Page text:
Camp Magistrate Beanfeld (Day 586)
Alarmingly, today did not start with Tarcuna getting clipped on my back and flown at a break-ribs speed to somewhere or other in Trest. Today, we were quite organized about it: we’d been planning this trip for weeks. Today, we had some extra hovens coming with us, Prof. Wulpmegarn and Dr. Grauzeng and title-less unimportant Bthera: they’d been planning the trip for weeks too.
Today, we took a zeppelin. An elegantly-appointed military officer zeppelin, like the one I rode to Trest a long time ago. It was pleasant to be able to walk around in it, instead of hiding mousedly under a couch. I didn’t take hoven form — I haven’t done that in months, and rather miss it — but hoven-sized dragon form works just as well unless I’m trying to open a door with a shiny polished brass doorknob with a forepaw. Or trying to sit, rather than crouch, on a stuffed and polished leather chair. Or trying to fill a plate from the officer’s buffet. We didn’t have any officers on this flight, but I insisted on the buffet anyways. The very dignified and important Prof. Wulpmegarn served me. Bthera served Tarcuna.
“Glad to be free?” asked Tarcuna, when I was distracting the more dignified hovens into explaining the bovine digestive system to me on the other size of the gondola. (It’s complicated. Arilash and I would never have figured it out. It’s also boring and somewhat unpleasant to think about, so I will not record it here.)
“You have no idea,” said Bthera. Tarcuna snorted. Bthera continued, “Well, you know, but nobody else seems to. Dr. Grauzeng certainly doesn’t.”
Tarcuna put a hand on her friend’s shoulder. “You’ve been following her, have you?”
“I’ve just been trying, but she doesn’t want me to. We had a huge fight about it in the hospital, with all the doctors giggling about it under their masks I’m sure,” Bthera snuffled.
“Did you get anything at all?”
“I’m allowed to clean her house, and help out in the kitchen. Their cook is old; I hope she’ll retire in a few years and I’ll be the new cook. Dr. Grauzeng and Himself don’t want me taking care of their children. They don’t want a reformed whore as a nursemaid,” said Bthera.
Tarcuna nodded. “That’s something, I suppose.”
“I wish I could do more though. I’ve never loved anyone like this before,” said Bthera.
“I know that feeling. Jyothky won’t let me do any more. Never did, even when I was her hired friend. Actually all I do is get her into more and more trouble; she’d be better off without me. Could you get me another couple of quail eggs? I’m sorry, I can’t peel them one-handed.”
Bthera helped with the eggs. “Dr. Grauzeng doesn’t want that either. I envy Llredh; he got to marry the one who freed him.”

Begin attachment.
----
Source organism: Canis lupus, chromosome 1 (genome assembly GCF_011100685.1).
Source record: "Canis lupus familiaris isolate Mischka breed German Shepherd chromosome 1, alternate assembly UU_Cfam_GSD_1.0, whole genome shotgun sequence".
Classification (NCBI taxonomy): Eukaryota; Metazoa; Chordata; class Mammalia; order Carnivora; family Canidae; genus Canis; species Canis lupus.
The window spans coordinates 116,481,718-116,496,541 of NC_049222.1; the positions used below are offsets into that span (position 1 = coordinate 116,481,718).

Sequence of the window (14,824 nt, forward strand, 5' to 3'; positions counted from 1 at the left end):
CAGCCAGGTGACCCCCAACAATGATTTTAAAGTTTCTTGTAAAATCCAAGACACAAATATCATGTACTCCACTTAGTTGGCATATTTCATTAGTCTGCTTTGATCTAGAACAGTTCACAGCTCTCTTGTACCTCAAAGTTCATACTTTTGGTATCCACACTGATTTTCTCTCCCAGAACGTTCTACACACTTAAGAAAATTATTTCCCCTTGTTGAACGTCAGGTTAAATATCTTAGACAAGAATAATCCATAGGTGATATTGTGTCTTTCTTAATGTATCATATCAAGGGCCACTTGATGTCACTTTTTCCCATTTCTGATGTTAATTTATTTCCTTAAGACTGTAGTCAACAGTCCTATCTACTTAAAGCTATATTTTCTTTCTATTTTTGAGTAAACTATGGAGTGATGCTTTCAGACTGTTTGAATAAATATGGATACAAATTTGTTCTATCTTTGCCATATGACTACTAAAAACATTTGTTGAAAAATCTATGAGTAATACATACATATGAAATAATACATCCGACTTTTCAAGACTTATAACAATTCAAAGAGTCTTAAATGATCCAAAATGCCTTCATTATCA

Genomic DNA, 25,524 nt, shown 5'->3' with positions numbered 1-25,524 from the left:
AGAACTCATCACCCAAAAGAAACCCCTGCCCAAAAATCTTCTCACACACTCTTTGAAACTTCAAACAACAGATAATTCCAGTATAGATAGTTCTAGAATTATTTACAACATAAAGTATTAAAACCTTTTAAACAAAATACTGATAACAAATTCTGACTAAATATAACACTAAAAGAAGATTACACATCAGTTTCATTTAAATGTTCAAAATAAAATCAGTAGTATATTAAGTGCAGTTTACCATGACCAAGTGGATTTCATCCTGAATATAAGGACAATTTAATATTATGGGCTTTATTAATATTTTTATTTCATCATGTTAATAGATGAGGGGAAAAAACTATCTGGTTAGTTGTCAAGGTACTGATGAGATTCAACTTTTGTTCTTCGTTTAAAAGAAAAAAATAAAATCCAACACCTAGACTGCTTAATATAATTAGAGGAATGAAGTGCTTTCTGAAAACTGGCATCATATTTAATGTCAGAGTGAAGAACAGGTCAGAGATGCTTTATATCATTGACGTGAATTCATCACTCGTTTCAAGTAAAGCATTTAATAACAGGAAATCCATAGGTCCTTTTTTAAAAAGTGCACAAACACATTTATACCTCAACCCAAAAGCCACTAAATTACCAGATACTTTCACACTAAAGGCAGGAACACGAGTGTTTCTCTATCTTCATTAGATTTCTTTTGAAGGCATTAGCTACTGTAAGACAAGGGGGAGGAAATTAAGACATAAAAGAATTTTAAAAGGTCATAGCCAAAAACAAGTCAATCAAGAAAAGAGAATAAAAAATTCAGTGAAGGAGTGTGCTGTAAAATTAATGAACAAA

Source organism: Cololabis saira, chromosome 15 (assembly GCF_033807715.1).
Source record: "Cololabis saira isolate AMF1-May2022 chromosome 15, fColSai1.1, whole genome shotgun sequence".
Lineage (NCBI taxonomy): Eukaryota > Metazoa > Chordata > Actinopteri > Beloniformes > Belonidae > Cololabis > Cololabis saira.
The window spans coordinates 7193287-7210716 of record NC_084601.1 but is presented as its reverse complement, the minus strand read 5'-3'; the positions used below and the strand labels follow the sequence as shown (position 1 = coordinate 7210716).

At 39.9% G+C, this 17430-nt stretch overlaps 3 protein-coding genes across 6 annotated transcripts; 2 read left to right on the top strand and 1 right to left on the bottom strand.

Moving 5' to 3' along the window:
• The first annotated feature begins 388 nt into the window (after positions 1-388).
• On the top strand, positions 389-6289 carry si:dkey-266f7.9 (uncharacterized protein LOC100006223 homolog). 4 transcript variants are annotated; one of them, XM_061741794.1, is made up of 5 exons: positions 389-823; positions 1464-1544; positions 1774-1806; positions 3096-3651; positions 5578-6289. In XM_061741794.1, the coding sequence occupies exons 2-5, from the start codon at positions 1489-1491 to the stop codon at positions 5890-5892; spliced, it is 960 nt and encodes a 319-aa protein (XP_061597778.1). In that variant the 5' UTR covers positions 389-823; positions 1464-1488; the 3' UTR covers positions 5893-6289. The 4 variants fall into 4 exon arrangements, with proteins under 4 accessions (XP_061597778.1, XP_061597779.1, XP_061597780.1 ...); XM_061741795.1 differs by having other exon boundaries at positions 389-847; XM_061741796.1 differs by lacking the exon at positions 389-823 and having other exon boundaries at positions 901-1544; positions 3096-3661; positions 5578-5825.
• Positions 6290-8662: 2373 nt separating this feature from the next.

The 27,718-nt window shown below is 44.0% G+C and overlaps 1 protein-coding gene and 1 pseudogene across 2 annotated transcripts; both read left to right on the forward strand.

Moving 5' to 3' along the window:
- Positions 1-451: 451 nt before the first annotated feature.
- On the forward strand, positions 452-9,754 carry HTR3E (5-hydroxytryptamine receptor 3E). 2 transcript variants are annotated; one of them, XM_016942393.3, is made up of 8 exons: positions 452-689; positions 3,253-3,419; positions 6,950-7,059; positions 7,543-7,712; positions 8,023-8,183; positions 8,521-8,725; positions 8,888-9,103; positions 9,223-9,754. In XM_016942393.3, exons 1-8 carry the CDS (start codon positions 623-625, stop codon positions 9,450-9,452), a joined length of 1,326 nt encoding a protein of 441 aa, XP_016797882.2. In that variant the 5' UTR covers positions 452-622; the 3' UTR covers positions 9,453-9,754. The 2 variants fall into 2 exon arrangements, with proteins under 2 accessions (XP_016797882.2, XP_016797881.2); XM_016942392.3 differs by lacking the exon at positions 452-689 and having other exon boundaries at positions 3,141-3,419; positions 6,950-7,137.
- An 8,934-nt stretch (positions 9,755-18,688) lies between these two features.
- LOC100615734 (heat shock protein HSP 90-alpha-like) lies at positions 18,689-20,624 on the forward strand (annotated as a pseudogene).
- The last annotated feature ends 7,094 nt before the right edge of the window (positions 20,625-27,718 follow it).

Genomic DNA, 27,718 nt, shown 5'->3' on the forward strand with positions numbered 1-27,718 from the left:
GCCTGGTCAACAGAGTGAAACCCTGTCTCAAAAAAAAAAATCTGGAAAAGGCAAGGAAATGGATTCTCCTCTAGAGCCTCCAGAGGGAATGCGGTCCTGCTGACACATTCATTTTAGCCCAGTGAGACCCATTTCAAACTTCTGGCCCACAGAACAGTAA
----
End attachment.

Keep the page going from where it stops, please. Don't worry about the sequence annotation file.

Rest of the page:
Tarcuna took a dainty bite of an egg that was already too small to make a respectable mouthful, even for a hoven mouth. “What we need is a vast supply of unmarried expert surgeons who are looking for devoted lovers. Also, a vast supply of dragons who don’t mind spending all their time healing hovens. Then we could get rid of the cyoziworms once and for all.”
Bthera shrugged. “I’m glad to be free. I don’t care about the rest of the worms so much.”
“I’ve been with dragons too much,” said Tarcuna. “Their ways are starting to rub off on me.”
Much construction had been inflicted upon the Magistrate Beanfeld Array Site since Ythac and I had ruined it. Six squat morose apartment buildings huddled on the twistor-scarred plain. They were trebly walled, surrounded by tall panels of pressed stone, coils of razor wire, and a concrete moat tiled with scales. The weighing kind of scales, that is. Anyone walking across the bottom of the moat would be noticed by machines, and would sound warning klaxons. A dozen gangly metal towers with cabins for soldiers and guns on top, and a small barracks-house, provided a menacing overtone to break the otherwise purely dismal atmosphere.
Today, of course, they tried to be festive. Sloppy plastic banners reading “All Hail Our Draconic Overloads” and “Welcome Wormridden Victims” fluttered from two of the guard towers. A small sort of podium had been set up at one end of a half-filled parking lot, with the emblems and flag of Trest behind it. Several dozen hovens, Csirnis, and Kuro were already there. I duly embraced my golden prince fiancé, and exchanged casually friendly roars with Kuro.
Ythac, who flew in not long after we arrived, peered tenasensitively at the arrangements. “I think I will dispense with the podium. I’d crush it if I tried to stand on it.”
I tangled necks and wings with him in greeting. “Oh, maybe they did mean ‘overloads’, then. I thought they just couldn’t spell on those banners.”
Ythac read the banner, snorted, and destroyed it with a quick snort of flame. “I swear, hovens are such idiots half the time. I cannot understand how they put together a sophisticated and advanced civilization, the way they’re working for me. I cannot imagine how they could put together anything bigger or more impressive than a mediocre dumpling factory, and even that wouldn’t work half the time. Because they’d use flowers instead of flour to make them, or something.”